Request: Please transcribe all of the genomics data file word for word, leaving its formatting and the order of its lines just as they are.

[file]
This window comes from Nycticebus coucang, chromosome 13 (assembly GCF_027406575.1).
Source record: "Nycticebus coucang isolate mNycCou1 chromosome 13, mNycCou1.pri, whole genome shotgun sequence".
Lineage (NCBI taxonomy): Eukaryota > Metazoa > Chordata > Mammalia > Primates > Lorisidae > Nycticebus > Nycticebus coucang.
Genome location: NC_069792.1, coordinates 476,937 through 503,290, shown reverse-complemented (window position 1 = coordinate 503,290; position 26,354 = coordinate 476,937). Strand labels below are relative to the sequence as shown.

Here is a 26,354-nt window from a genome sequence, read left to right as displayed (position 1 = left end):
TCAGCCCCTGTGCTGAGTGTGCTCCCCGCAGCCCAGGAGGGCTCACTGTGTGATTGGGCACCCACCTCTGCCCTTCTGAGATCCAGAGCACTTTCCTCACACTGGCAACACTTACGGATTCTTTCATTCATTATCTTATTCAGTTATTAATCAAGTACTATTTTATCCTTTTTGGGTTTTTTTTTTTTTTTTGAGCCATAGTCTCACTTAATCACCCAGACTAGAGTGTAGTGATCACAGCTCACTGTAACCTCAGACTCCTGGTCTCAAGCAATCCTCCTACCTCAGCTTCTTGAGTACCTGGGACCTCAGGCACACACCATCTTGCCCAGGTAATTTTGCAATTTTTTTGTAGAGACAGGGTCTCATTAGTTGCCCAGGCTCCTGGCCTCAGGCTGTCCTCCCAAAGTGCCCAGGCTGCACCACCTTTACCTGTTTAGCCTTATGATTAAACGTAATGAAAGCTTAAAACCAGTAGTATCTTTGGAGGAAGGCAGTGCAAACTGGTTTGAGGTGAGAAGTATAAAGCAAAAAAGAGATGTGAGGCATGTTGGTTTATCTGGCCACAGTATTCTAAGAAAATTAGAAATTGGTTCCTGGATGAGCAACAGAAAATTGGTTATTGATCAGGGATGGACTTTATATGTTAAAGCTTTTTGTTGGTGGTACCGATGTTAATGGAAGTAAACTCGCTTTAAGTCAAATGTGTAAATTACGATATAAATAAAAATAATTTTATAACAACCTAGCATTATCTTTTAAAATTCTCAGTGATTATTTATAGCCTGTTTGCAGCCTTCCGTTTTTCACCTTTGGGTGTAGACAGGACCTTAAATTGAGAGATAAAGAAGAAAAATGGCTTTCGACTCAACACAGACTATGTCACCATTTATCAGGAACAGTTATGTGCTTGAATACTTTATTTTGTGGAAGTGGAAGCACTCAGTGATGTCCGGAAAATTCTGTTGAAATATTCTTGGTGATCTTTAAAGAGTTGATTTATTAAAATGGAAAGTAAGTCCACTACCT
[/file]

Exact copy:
This window comes from Nycticebus coucang, chromosome 13 (assembly GCF_027406575.1).
Source record: "Nycticebus coucang isolate mNycCou1 chromosome 13, mNycCou1.pri, whole genome shotgun sequence".
Lineage (NCBI taxonomy): Eukaryota > Metazoa > Chordata > Mammalia > Primates > Lorisidae > Nycticebus > Nycticebus coucang.
Genome location: NC_069792.1, coordinates 476,937 through 503,290, shown reverse-complemented (window position 1 = coordinate 503,290; position 26,354 = coordinate 476,937). Strand labels below are relative to the sequence as shown.

Here is a 26,354-nt window from a genome sequence, read left to right as displayed (position 1 = left end):
TCAGCCCCTGTGCTGAGTGTGCTCCCCGCAGCCCAGGAGGGCTCACTGTGTGATTGGGCACCCACCTCTGCCCTTCTGAGATCCAGAGCACTTTCCTCACACTGGCAACACTTACGGATTCTTTCATTCATTATCTTATTCAGTTATTAATCAAGTACTATTTTATCCTTTTTGGGTTTTTTTTTTTTTTTTGAGCCATAGTCTCACTTAATCACCCAGACTAGAGTGTAGTGATCACAGCTCACTGTAACCTCAGACTCCTGGTCTCAAGCAATCCTCCTACCTCAGCTTCTTGAGTACCTGGGACCTCAGGCACACACCATCTTGCCCAGGTAATTTTGCAATTTTTTTGTAGAGACAGGGTCTCATTAGTTGCCCAGGCTCCTGGCCTCAGGCTGTCCTCCCAAAGTGCCCAGGCTGCACCACCTTTACCTGTTTAGCCTTATGATTAAACGTAATGAAAGCTTAAAACCAGTAGTATCTTTGGAGGAAGGCAGTGCAAACTGGTTTGAGGTGAGAAGTATAAAGCAAAAAAGAGATGTGAGGCATGTTGGTTTATCTGGCCACAGTATTCTAAGAAAATTAGAAATTGGTTCCTGGATGAGCAACAGAAAATTGGTTATTGATCAGGGATGGACTTTATATGTTAAAGCTTTTTGTTGGTGGTACCGATGTTAATGGAAGTAAACTCGCTTTAAGTCAAATGTGTAAATTACGATATAAATAAAAATAATTTTATAACAACCTAGCATTATCTTTTAAAATTCTCAGTGATTATTTATAGCCTGTTTGCAGCCTTCCGTTTTTCACCTTTGGGTGTAGACAGGACCTTAAATTGAGAGATAAAGAAGAAAAATGGCTTTCGACTCAACACAGACTATGTCACCATTTATCAGGAACAGTTATGTGCTTGAATACTTTATTTTGTGGAAGTGGAAGCACTCAGTGATGTCCGGAAAATTCTGTTGAAATATTCTTGGTGATCTTTAAAGAGTTGATTTATTAAAATGGAAAGTAAGTCCACTACCT